Chemical space visualization and clustering with HDBSCAN and RDKit #RDKit

I caught a flu last Monday. So I stay home and rest in this week…… 😦
I’m having a fever and hope will get better soon.
BTW, recently I found new technique for dimension reduction called Uniform Manifold Approximation and Projection (UMAP). It was also topics in my twitter’s TL.
URL links of original paper and github repository are below.
https://arxiv.org/pdf/1802.03426.pdf
https://github.com/lmcinnes/umap
The repository provides example notebook how does UMAP works. And it is very easy to perform the analysis. I tried to use UMAP with almost default settings and to perform clustering with the data.
To perform the clustering I used HDBSCAN today it is based on DBSCAN. DBSCAN is density based clustering method and it is not required number of clusters for input. It is main difference for other clustering method.
DBSCAN is implemented Scikit-learn so it is easy to perform it.
One of difficulty of DBSCAN is parameter selection and the handling of variable density clusters.
In Fig1 of the original paper[*] shows difference between k-means, DBSCAN and HDBSCAN. DBSCAN can not detect some clusters but HDBSCAN can detect them it is interesting for me.
*https://arxiv.org/pdf/1705.07321.pdf [HDBSCAN]
**https://www.aaai.org/Papers/KDD/1996/KDD96-037.pdf [DBSCAN original paper]
HDBSCAN is hierarchical clustering algorithm but it works so fast. It is good point of the algorithm. It uses ‘runt pruning’ with parameter m ‘minimum cluster size’. Any branch of the cluster tree that represents a cluster of less than the size is pruned out of the tree.

Good news! HDBSCAN is python package for unsupervised learning to find clusters. So you can install HDBSCAN via pip or conda. ⭐️

Now move to code. I used GSK3b inhibitor as dataset and each Fingerprint was calculated with RDKit MorganFP.
Then perfomed tSNE and UMAP with original metrics ‘Tanimoto dissimilarity’.
@number.njit() decorator accelerates calculation speed.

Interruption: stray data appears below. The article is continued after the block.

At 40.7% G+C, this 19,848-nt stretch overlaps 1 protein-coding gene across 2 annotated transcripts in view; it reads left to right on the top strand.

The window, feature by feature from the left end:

import matplotlib.pyplot as plt
import numpy as np
import seaborn as sns
from sklearn.manifold import TSNE
import umap
sns.set_context('poster')
sns.set_style('white')
sns.set_color_codes()
plot_kwds = {'alpha':0.5, 's':80, 'linewidth':0}

#### snip ####
#### load SDF and calculate fingerprint step ####
#### snip ####

import numba

@numba.njit()
def tanimoto_dist(a,b):
    dotprod = np.dot(a,b)
    tc = dotprod / (np.sum(a) + np.sum(b) - dotprod)
    return 1.0-tc

tsne = TSNE(n_components=2, metric=tanimoto_dist)
tsne_X = tsne.fit_transform(X)
umap_X = umap.UMAP(n_neighbors=8, min_dist=0.3, metric=tanimoto_dist).fit_transform(X)

Next do HDBSCAN. It is simple just call hdbscan.HDBSCAN and fit data! πŸ˜‰

import hdbscan
cluster_tsne = hdbscan.HDBSCAN(min_cluster_size=5, gen_min_span_tree=True)
cluster_umap = hdbscan.HDBSCAN(min_cluster_size=5, gen_min_span_tree=True)
cluster_tsne.fit(tsne_X)
cluster_umap.fit(umap_X)

After clustering the object can make spanning tree plot by simple coding.

cluster_umap.minimum_spanning_tree_.plot(edge_cmap='viridis',
                                   edge_alpha=0.6,
                                   node_size=90,
                                   edge_linewidth=2)

Image like ..

And make scatter plot with tSNE and UMAP data.

plt.scatter(tsne_X.T[0], tsne_X.T[1], c = cluster_umap.labels_, cmap='plasma')
# image below
plt.scatter(umap_X.T[0], umap_X.T[1], c = cluster_umap.labels_, cmap='plasma')
# image below

tSNE

UMAP

I think results of UMAP and HDBSCAN are dependent on parameters but both library is easy to implement with several parameters. Nice example is provided from original repository.

And my whole code is pushed to my repository.
https://github.com/iwatobipen/chemo_info/blob/master/chemicalspace2/HDBSCAN_Chemoinfo.ipynb

Advertisements

mol encoder with Pytorch

Variable Auto Encoder (VAE) is unique method that is used for learning latent representations. VAE encodes discriminative vector to continuous vector in latent space. There are lots of examples in github.
In 2016, AlΓ‘n Aspuru-Guzik reported new de novo design method by using VAE. The approach represents molecules as SMLIES and SMILES strings are converted one-hot vector. The vectors used for deep learning.
https://arxiv.org/abs/1610.02415
And Maxhodak implemented molencoder with Keras! It is nice work and the strong impact is given to the chemoinformatics area I think.
Repository is below.
https://github.com/maxhodak/keras-molecules

The code depends on keras 1.1.1 and python 2.7 and some packages. Recently keras version is 2.x and major code supports python 3.x. I would like to test mol VAE in python 3.x environment. Also I am now learning pytorch, so I would like to convert the code from keras based to pytorch based.
I spent several days for coding, but I found that it was pioneer!
Researcher who is Pande’s group published nice work.
https://github.com/cxhernandez/molencoder

The molencoder works on python3.5, 3.6, and CUDA-8.0 environments with pytorch. The code seems almost same as keras-molecules but there are some differences.
Main difference is activation function. The original code uses ReLU but the code uses SeLU for activation.
I have not check the effect of difference of the function.
I wrote interpolation script by using molencoder.
The code is below.